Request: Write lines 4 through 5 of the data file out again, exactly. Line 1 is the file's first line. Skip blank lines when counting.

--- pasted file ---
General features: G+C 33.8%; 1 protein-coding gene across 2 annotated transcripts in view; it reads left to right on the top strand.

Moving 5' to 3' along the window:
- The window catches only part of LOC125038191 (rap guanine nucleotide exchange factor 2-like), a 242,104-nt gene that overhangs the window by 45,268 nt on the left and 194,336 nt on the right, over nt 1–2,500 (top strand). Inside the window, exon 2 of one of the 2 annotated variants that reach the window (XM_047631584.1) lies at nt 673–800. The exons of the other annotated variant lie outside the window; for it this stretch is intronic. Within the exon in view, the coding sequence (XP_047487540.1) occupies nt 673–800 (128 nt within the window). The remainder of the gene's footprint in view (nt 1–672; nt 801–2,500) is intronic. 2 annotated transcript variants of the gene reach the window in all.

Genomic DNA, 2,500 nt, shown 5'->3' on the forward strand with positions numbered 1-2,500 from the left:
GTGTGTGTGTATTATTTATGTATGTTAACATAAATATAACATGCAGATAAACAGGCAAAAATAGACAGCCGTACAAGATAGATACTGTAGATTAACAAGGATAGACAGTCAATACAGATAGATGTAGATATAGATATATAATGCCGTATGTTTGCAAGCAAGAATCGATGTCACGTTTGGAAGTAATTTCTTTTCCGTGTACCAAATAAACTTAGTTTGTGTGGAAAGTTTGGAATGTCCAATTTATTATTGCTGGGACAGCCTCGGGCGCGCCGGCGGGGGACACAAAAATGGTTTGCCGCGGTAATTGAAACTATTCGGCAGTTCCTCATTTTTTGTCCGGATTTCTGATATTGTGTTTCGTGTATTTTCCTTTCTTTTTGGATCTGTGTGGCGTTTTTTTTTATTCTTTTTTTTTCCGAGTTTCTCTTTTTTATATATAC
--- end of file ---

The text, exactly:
Genomic DNA, 2,500 nt, shown 5'->3' on the forward strand with positions numbered 1-2,500 from the left:
GTGTGTGTGTATTATTTATGTATGTTAACATAAATATAACATGCAGATAAACAGGCAAAAATAGACAGCCGTACAAGATAGATACTGTAGATTAACAAGGATAGACAGTCAATACAGATAGATGTAGATATAGATATATAATGCCGTATGTTTGCAAGCAAGAATCGATGTCACGTTTGGAAGTAATTTCTTTTCCGTGTACCAAATAAACTTAGTTTGTGTGGAAAGTTTGGAATGTCCAATTTATTATTGCTGGGACAGCCTCGGGCGCGCCGGCGGGGGACACAAAAATGGTTTGCCGCGGTAATTGAAACTATTCGGCAGTTCCTCATTTTTTGTCCGGATTTCTGATATTGTGTTTCGTGTATTTTCCTTTCTTTTTGGATCTGTGTGGCGTTTTTTTTTATTCTTTTTTTTTCCGAGTTTCTCTTTTTTATATATAC